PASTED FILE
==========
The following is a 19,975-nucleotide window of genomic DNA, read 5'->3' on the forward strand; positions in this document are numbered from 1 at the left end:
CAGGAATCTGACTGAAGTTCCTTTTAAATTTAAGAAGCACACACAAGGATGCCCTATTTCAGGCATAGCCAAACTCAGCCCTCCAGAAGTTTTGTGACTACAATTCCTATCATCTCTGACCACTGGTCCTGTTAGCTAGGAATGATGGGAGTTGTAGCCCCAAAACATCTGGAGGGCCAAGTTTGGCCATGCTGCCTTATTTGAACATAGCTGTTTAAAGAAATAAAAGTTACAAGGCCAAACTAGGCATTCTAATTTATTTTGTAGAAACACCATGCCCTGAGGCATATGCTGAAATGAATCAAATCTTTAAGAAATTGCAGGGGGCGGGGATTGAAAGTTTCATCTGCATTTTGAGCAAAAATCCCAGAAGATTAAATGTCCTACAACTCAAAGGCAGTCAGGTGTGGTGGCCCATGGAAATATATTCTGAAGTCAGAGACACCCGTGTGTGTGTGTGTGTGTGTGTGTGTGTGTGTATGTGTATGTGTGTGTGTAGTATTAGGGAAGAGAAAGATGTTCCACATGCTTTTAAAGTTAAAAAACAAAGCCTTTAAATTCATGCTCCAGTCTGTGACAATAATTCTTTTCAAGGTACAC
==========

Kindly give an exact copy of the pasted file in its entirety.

The following is a 19,975-nucleotide window of genomic DNA, read 5'->3' on the forward strand; positions in this document are numbered from 1 at the left end:
CAGGAATCTGACTGAAGTTCCTTTTAAATTTAAGAAGCACACACAAGGATGCCCTATTTCAGGCATAGCCAAACTCAGCCCTCCAGAAGTTTTGTGACTACAATTCCTATCATCTCTGACCACTGGTCCTGTTAGCTAGGAATGATGGGAGTTGTAGCCCCAAAACATCTGGAGGGCCAAGTTTGGCCATGCTGCCTTATTTGAACATAGCTGTTTAAAGAAATAAAAGTTACAAGGCCAAACTAGGCATTCTAATTTATTTTGTAGAAACACCATGCCCTGAGGCATATGCTGAAATGAATCAAATCTTTAAGAAATTGCAGGGGGCGGGGATTGAAAGTTTCATCTGCATTTTGAGCAAAAATCCCAGAAGATTAAATGTCCTACAACTCAAAGGCAGTCAGGTGTGGTGGCCCATGGAAATATATTCTGAAGTCAGAGACACCCGTGTGTGTGTGTGTGTGTGTGTGTGTGTGTGTATGTGTATGTGTGTGTGTAGTATTAGGGAAGAGAAAGATGTTCCACATGCTTTTAAAGTTAAAAAACAAAGCCTTTAAATTCATGCTCCAGTCTGTGACAATAATTCTTTTCAAGGTACAC